“This is one of the sensational estates in Rasteau, with proprietor Jerome Bressy farming
just over 20 acres of vines. Organic farming and the naturally low yields of his old vines
result in wines of extraordinary concentration and intensity.”—The Wine Advocate
Domaine Gourt de Mautens is the insider's address in the southern Rhone, incomparable organic wines that have few peers in France, let alone the world.
France’s leading wine critics, Bettane and Desseauve, have already placed winemaker Jérôme Bressy among the great winemakers of the region, such as Henri Bonneau and the late Jacques Reynaud of Chateau Rayas. The parallels certainly exist—all these artisans share a fanatical dedication to very low yields and a creative eccentricity that could be called madness, or genius, or both.
Even the top estates in Châteauneuf don’t have the density of old vines that Bressy does, many of which are 90 years old or older. All work is done by hand. For years the estate has been certified organic; today Bressy is exploring biodynamic viticulture as well, to better explore what he can capture from his ancient vines. Gourt de Mautens is definitely for those who appreciate the drive of an artisan who cannot settle, who has an insatiable thirst for what is possible, and then, having achieved that, pushes further.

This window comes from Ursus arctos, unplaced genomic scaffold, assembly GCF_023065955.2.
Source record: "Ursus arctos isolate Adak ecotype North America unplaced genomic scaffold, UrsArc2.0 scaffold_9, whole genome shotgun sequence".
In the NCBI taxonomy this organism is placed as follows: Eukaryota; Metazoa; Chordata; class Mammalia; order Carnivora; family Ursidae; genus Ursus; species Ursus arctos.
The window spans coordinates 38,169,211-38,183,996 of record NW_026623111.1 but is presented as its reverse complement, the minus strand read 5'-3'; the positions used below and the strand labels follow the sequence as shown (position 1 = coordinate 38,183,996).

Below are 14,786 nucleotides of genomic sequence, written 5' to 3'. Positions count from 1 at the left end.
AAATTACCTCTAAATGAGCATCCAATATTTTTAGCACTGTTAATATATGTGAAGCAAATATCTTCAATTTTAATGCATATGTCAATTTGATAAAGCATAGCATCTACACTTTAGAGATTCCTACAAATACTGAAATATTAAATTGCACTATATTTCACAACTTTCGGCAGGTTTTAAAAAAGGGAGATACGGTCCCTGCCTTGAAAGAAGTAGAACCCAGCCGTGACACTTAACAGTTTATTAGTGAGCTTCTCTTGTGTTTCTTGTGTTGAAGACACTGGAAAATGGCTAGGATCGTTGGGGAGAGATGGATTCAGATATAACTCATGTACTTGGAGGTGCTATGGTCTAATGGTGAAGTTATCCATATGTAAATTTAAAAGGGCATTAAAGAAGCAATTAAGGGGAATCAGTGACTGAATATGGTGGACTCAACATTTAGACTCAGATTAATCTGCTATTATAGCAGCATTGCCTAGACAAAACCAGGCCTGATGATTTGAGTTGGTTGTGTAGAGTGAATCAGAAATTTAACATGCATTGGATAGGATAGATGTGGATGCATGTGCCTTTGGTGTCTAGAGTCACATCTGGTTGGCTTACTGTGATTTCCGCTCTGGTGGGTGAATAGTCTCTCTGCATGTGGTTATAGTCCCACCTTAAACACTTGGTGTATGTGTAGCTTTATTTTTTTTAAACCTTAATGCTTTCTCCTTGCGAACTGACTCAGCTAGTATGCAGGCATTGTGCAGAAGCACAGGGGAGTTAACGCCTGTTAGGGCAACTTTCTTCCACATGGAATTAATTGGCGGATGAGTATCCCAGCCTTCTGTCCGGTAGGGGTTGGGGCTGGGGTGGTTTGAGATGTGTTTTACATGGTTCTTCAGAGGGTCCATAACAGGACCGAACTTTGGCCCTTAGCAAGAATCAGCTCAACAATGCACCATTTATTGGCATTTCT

“Gourt de Mautens” roughly translates to “the source of water during a
storm”—a name that tells of torrential floods over parched earth, a
challenging landscape where only the most determined succeed. Grenache is the estate's main grape, sharing space with Carignane, Mourvèdre, Syrah—and even scatterings of Counoise, Muscardin and Vaccarèse. Bressy takes great care to let his harvest dictate the method of raising his wine. Every year he tries something new, and every year the results are no less than extraordinary. “On the path to perfection, I take nothing for granted. I keep on learning and trying to express new things,” Bressy says.
We were one of the first importers, back in 1996, to bring Gourt de Mautens to the U.S., and know intimately just how much potential there is in each one of these very rare bottles. This is profound wine that requires and certainly deserves time to really come around—today we are enjoying his 1998 and 1999 and can say simply that yes, every bottle of Bressy is worth the wait.